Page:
The Reflation Trade: What Is It?
As calendars have turned to 2021, headlines have trumpeted the “reflation trade.” This is not new. Talk of reflation is very common as markets rebound from a major pullback. Even so, it’s been a while since our last major downturn, which may beg the question, what is reflation, and what does the reflation trade mean for the markets?
What is Reflation?
Reflation encompasses policies aimed at increasing prices in order to achieve economic growth and full employment. Think of it as purposefully trying to increase inflation to stated targets (in the US, the general stated policy from the Fed is to aim for 2% inflation). G.D.H. Cole once noted that “Reflation may be defined as inflation deliberately undertaken to relieve a depression.” In order to create reflation, policymakers use either fiscal or monetary policy to expand output and combat deflation, or forces that may be driving prices down. Reflation as a policy aim usually comes out of a recession or other period of economic uncertainty. Common tools utilized:
- Reducing taxes
- Lowering interest rates
- Increasing the money supply (i.e., printing more money)
What is the Reflation Trade?
The reflation trade, broadly speaking, is trading into sectors that expect to be positively impacted by the policy tools mentioned above. This can take place throughout the financial markets, but we will focus on stocks and bonds.
On the stock side, sectors that tend to perform well in a reflationary environment are cyclical and value stocks that historically outperform during market recoveries. Financials, energy and small stocks may be expected to do well as governments push to get economies restarted with the global rollout of the vaccine. One could argue this dynamic already began in the 4th quarter of 2020, with energy, financials and especially small stocks outperforming the broader market. However, these types of stocks still are trading at a discount versus their more growthy counterparts. These sectors also are typically overrepresented in value portfolios, which helps explain why value tends to outperform in economic recoveries.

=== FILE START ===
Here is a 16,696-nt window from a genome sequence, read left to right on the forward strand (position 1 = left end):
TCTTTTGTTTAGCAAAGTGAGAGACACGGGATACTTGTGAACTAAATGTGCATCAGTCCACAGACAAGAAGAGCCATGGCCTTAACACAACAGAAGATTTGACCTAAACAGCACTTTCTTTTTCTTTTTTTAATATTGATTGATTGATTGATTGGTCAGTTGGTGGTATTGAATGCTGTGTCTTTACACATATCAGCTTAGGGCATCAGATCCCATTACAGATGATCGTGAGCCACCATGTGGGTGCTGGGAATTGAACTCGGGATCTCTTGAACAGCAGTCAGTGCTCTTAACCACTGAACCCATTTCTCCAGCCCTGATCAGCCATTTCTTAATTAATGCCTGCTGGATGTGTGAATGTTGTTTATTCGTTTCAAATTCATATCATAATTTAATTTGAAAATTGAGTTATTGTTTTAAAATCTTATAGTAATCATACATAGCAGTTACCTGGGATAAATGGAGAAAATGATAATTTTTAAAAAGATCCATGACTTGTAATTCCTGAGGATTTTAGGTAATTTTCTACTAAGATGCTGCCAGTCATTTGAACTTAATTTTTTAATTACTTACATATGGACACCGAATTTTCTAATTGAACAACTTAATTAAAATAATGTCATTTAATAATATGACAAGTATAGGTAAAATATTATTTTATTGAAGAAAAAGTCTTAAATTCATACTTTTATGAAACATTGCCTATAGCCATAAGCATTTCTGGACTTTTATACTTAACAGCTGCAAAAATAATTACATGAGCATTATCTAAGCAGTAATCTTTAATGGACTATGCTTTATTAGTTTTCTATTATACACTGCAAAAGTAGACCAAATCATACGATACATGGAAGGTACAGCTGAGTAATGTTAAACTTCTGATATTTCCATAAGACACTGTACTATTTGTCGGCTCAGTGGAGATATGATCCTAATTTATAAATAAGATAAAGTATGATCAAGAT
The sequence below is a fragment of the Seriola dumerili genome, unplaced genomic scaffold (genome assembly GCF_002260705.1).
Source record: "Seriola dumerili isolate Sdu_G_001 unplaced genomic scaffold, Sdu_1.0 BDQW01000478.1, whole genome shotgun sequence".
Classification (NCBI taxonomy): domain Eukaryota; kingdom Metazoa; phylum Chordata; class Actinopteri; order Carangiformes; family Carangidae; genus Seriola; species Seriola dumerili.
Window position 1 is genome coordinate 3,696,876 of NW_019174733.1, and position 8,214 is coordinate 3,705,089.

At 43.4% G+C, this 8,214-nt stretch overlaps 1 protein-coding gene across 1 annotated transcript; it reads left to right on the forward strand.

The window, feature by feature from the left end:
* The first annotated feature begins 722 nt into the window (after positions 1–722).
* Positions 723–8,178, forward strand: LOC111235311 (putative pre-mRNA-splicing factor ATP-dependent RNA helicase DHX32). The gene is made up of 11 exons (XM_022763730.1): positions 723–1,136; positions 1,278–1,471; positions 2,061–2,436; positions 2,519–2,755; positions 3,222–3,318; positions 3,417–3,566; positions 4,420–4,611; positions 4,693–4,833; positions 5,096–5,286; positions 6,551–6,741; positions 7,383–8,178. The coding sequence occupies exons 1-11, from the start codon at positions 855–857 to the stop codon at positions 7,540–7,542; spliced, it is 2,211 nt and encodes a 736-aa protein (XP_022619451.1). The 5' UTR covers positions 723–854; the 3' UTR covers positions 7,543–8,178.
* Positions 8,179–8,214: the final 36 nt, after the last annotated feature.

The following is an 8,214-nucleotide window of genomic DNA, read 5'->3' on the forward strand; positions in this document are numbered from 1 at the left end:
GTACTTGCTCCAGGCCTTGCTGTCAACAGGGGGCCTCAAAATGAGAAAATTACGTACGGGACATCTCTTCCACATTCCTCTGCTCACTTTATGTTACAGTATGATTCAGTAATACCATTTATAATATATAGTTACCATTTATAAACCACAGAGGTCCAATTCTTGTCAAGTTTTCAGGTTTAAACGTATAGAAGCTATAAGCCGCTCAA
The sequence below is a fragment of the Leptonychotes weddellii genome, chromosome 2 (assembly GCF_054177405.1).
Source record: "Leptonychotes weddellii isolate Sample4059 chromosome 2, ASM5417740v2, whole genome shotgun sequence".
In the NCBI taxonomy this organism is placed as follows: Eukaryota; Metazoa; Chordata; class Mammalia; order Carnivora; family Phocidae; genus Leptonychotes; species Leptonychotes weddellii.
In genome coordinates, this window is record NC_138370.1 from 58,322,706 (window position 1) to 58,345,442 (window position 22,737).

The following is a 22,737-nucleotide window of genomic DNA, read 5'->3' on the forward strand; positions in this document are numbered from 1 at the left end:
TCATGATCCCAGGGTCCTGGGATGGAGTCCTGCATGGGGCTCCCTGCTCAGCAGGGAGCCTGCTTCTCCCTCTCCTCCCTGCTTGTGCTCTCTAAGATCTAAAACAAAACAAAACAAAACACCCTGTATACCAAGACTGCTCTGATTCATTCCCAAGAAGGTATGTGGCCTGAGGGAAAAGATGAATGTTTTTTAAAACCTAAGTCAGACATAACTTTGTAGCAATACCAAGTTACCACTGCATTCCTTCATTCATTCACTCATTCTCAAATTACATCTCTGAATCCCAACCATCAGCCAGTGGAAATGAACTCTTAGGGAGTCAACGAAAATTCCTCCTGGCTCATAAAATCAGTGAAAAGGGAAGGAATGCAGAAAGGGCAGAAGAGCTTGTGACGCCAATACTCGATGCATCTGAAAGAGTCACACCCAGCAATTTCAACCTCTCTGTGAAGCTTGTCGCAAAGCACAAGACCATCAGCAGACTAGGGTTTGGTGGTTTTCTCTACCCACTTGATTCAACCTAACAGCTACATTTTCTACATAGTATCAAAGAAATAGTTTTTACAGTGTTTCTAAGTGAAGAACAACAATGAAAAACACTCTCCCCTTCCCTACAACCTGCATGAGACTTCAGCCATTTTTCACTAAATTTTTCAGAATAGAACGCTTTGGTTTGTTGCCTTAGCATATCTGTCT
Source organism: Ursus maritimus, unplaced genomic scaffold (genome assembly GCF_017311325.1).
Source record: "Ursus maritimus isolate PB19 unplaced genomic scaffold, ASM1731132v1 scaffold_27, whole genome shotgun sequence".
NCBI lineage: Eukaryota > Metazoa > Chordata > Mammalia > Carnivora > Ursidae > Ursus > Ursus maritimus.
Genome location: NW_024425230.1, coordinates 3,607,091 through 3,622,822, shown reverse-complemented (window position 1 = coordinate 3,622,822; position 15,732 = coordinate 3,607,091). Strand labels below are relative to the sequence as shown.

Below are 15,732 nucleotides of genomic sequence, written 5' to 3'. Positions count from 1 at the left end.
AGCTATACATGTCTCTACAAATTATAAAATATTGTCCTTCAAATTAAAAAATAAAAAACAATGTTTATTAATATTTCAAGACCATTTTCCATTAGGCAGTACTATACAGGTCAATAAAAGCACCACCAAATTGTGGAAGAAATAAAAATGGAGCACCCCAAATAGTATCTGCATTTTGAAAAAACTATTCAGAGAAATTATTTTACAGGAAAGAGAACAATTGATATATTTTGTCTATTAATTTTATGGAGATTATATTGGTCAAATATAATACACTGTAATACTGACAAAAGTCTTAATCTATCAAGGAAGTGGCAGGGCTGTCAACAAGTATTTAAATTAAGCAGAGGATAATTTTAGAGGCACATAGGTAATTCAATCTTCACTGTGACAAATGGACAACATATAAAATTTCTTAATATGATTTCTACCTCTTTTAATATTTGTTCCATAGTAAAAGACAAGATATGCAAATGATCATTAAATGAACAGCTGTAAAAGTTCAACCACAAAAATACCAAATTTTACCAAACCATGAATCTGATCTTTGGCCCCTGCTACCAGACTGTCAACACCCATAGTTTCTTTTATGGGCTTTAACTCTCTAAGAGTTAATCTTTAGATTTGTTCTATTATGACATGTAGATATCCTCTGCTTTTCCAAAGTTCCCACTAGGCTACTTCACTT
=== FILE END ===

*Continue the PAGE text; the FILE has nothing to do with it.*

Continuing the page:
With policymakers sending out another round of stimulus and the Federal Reserve continuing to keep interest rates on the floor, there appears to be continued opportunity in these value sectors as the reflation dynamic continues to play out. As we’ve discussed before, valuations for stocks matter. It’s just a matter of when they start to matter. This reflation concept may be the catalyst to see investor preference change from what has worked (like growth, US stocks, and big stocks) to other parts of the market that are key to a good, diversified portfolio.
In the bond world, investors expect interest rates to rise in a reflationary environment, so they’ll sell old bonds at lower yields in favor of bonds with higher yields. Since the yields on 10-year treasuries bottomed out in August at nearly 0.5%, they have inched upwards, closing out 2020 at 0.93%. While many commentators cast some doubt for a major resurgence in bond yields, most expect them to continue to creep up. The likely expectation in this type of environment is bonds can muddle along slowly, which is not unique to the history of bonds. Like the famous childhood story, bonds are much more like the tortoise than the hare.
What Does this Mean in 2021?
As we look into the new year, how does reflation impact your portfolio? Well, as governments continue to cope with the damage wrought to economies by the Covid-19 pandemic, the tools they are using are largely reflationary. The Federal Reserve has kept rates at zero, and Congress has passed legislation that injected trillions of fiscal stimulus into the US economy. These measures could very well lead to the reflation trade into small and value stocks to continue to add to the edge they started having last quarter.